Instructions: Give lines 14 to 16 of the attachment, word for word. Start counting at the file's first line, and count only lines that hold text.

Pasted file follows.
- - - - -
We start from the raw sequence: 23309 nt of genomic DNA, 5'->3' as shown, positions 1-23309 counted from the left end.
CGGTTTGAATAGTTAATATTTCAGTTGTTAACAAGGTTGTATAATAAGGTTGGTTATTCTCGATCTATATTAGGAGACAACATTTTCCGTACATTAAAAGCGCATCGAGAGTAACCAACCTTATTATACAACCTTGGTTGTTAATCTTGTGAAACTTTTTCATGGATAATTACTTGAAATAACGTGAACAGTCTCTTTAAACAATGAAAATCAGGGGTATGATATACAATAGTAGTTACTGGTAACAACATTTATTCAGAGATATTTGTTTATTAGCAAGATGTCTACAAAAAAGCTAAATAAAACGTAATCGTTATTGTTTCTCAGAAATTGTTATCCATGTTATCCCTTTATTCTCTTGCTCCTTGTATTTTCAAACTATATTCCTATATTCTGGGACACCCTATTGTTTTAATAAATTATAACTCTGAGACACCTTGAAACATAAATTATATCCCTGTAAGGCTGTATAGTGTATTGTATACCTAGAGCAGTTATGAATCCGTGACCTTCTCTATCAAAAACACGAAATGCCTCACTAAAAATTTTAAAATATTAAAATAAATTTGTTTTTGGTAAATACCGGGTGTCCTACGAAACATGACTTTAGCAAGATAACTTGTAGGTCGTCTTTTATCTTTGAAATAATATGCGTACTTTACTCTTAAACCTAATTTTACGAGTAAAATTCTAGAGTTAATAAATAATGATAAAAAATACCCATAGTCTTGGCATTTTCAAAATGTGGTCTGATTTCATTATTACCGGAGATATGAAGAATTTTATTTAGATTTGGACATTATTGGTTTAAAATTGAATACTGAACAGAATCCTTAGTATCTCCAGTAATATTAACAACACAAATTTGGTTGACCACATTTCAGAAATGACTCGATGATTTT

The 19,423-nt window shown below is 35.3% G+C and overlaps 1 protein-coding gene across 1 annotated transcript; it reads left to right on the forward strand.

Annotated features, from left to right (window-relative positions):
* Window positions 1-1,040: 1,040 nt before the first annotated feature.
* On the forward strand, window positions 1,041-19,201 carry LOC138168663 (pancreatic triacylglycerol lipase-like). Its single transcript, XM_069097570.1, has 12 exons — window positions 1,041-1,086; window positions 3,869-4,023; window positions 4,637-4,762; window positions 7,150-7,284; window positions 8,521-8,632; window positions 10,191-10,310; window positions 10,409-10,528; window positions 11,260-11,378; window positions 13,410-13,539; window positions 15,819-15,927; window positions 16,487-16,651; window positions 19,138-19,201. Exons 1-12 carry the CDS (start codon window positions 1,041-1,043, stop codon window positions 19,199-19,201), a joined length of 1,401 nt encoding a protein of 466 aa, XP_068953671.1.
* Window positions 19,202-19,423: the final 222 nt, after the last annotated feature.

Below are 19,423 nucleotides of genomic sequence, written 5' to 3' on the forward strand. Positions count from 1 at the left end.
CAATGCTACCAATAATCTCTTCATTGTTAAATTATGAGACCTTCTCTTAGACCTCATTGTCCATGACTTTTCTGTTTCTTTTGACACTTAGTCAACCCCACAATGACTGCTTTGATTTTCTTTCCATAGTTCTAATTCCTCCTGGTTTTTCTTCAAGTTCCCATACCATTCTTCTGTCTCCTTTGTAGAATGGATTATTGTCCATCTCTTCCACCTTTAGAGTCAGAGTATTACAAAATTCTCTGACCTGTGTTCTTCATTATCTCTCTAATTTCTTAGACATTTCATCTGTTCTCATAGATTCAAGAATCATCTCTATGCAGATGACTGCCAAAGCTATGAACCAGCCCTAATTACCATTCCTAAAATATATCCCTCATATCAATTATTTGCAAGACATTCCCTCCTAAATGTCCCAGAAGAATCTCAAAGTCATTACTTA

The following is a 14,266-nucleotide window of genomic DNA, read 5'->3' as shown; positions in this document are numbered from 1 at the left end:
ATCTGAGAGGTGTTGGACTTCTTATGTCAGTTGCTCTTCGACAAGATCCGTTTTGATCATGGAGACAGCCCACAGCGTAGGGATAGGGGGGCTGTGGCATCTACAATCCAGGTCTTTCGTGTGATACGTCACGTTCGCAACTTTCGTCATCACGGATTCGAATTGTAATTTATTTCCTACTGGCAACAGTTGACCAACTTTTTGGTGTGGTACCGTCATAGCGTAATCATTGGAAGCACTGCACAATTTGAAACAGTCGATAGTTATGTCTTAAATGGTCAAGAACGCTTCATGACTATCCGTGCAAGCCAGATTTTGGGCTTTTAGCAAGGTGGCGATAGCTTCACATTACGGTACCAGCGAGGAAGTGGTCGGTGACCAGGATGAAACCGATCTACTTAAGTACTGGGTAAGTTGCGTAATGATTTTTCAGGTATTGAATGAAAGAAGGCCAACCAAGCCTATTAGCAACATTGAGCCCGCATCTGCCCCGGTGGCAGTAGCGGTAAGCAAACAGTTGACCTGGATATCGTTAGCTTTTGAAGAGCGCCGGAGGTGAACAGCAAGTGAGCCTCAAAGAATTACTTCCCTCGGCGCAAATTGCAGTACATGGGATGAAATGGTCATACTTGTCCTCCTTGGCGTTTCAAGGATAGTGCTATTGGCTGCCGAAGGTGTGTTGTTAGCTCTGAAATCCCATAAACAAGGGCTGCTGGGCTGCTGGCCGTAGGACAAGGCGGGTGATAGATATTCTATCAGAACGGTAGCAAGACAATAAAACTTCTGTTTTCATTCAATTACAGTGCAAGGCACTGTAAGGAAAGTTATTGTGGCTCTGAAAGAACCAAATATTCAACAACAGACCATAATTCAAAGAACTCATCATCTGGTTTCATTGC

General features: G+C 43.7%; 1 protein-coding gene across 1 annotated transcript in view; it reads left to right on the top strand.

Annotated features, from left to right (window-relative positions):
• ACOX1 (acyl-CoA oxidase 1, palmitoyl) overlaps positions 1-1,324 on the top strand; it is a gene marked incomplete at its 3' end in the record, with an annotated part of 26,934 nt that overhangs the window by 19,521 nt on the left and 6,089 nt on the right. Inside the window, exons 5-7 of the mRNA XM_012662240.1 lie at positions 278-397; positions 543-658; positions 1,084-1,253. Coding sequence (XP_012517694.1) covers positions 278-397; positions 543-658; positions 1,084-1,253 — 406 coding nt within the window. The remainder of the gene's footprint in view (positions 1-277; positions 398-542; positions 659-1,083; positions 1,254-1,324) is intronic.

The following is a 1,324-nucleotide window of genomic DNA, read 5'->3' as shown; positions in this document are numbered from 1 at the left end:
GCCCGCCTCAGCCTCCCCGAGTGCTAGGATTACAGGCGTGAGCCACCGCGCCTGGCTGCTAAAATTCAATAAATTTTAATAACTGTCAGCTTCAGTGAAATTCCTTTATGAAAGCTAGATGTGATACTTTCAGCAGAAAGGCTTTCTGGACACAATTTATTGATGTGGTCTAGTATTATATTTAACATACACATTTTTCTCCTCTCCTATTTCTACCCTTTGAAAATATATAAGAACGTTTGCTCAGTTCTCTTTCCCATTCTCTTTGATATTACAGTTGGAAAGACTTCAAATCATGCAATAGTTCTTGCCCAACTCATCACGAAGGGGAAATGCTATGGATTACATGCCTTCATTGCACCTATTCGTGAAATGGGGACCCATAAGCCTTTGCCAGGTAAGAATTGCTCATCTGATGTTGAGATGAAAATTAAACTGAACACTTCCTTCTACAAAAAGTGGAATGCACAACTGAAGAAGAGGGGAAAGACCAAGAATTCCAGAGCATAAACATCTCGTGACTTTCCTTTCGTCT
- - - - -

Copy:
• ACOX1 (acyl-CoA oxidase 1, palmitoyl) overlaps positions 1-1,324 on the top strand; it is a gene marked incomplete at its 3' end in the record, with an annotated part of 26,934 nt that overhangs the window by 19,521 nt on the left and 6,089 nt on the right. Inside the window, exons 5-7 of the mRNA XM_012662240.1 lie at positions 278-397; positions 543-658; positions 1,084-1,253. Coding sequence (XP_012517694.1) covers positions 278-397; positions 543-658; positions 1,084-1,253 — 406 coding nt within the window. The remainder of the gene's footprint in view (positions 1-277; positions 398-542; positions 659-1,083; positions 1,254-1,324) is intronic.

The following is a 1,324-nucleotide window of genomic DNA, read 5'->3' as shown; positions in this document are numbered from 1 at the left end:
GCCCGCCTCAGCCTCCCCGAGTGCTAGGATTACAGGCGTGAGCCACCGCGCCTGGCTGCTAAAATTCAATAAATTTTAATAACTGTCAGCTTCAGTGAAATTCCTTTATGAAAGCTAGATGTGATACTTTCAGCAGAAAGGCTTTCTGGACACAATTTATTGATGTGGTCTAGTATTATATTTAACATACACATTTTTCTCCTCTCCTATTTCTACCCTTTGAAAATATATAAGAACGTTTGCTCAGTTCTCTTTCCCATTCTCTTTGATATTACAGTTGGAAAGACTTCAAATCATGCAATAGTTCTTGCCCAACTCATCACGAAGGGGAAATGCTATGGATTACATGCCTTCATTGCACCTATTCGTGAAATGGGGACCCATAAGCCTTTGCCAGGTAAGAATTGCTCATCTGATGTTGAGATGAAAATTAAACTGAACACTTCCTTCTACAAAAAGTGGAATGCACAACTGAAGAAGAGGGGAAAGACCAAGAATTCCAGAGCATAAACATCTCGTGACTTTCCTTTCGTCT